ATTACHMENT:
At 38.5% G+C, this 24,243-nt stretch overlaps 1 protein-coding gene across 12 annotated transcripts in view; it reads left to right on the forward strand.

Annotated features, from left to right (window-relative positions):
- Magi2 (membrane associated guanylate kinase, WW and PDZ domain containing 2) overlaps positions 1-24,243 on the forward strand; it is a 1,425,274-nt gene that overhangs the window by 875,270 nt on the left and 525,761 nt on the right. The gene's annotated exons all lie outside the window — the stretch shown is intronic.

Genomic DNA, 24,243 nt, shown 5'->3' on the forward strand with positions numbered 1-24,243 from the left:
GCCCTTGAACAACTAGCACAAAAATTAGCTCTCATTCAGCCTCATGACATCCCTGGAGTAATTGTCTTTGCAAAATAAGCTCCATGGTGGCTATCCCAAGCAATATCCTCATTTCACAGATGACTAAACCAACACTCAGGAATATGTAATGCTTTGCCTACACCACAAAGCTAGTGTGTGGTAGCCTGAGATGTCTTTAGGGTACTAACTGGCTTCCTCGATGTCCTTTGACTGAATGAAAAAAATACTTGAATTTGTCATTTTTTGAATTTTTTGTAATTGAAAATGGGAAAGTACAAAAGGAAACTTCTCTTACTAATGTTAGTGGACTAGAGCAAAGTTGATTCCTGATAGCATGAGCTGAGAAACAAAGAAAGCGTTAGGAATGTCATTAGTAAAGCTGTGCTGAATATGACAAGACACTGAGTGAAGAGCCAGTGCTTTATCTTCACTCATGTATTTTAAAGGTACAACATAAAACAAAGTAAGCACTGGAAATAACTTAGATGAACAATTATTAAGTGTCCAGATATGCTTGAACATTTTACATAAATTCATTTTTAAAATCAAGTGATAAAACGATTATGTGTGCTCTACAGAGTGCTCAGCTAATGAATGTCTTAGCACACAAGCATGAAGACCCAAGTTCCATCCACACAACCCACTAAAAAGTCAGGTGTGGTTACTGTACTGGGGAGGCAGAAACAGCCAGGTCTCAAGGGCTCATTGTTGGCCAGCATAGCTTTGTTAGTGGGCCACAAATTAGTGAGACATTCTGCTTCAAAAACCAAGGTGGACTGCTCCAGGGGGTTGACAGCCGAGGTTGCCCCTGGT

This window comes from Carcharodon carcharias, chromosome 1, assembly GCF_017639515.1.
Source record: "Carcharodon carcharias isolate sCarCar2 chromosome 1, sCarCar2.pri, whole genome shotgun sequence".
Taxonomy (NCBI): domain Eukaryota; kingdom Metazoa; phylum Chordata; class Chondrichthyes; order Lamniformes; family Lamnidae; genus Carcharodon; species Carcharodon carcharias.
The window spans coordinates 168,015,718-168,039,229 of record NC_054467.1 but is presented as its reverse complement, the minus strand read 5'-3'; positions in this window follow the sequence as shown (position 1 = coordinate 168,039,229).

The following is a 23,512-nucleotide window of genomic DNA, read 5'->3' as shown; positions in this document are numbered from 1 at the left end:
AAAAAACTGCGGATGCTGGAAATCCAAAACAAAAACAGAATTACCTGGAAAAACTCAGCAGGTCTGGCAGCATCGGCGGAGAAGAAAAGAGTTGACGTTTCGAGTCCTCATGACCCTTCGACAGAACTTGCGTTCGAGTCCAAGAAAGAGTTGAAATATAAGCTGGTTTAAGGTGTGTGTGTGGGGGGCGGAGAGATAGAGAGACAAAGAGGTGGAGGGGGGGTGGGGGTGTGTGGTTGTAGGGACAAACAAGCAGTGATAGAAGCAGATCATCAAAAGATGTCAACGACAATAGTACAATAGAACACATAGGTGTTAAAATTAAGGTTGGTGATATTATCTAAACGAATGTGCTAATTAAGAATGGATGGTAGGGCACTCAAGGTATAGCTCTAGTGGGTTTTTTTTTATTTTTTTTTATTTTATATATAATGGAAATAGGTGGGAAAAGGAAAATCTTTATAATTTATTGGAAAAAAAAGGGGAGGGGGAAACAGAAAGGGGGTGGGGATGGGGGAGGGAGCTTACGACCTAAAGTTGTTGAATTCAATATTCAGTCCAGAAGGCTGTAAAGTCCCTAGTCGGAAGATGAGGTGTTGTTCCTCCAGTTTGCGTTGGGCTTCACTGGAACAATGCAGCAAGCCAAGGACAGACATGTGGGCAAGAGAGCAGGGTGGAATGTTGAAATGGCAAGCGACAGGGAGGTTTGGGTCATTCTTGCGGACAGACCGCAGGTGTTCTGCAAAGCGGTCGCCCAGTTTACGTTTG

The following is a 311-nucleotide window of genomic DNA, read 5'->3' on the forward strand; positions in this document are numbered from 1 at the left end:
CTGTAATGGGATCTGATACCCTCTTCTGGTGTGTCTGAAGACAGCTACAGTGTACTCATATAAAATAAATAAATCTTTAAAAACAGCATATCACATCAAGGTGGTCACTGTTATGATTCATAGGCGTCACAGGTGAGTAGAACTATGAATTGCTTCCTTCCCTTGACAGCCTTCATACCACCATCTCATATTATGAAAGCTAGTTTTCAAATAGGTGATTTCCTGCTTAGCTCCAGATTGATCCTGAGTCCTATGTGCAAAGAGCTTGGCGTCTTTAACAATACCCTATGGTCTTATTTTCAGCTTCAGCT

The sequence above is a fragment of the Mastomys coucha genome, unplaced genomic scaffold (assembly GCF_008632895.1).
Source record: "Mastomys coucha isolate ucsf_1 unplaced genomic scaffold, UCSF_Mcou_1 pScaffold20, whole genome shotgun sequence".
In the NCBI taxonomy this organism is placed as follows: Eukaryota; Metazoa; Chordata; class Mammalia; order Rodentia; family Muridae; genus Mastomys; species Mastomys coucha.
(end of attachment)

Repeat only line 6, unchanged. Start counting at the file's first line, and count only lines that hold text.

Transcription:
This window comes from Carcharodon carcharias, chromosome 1, assembly GCF_017639515.1.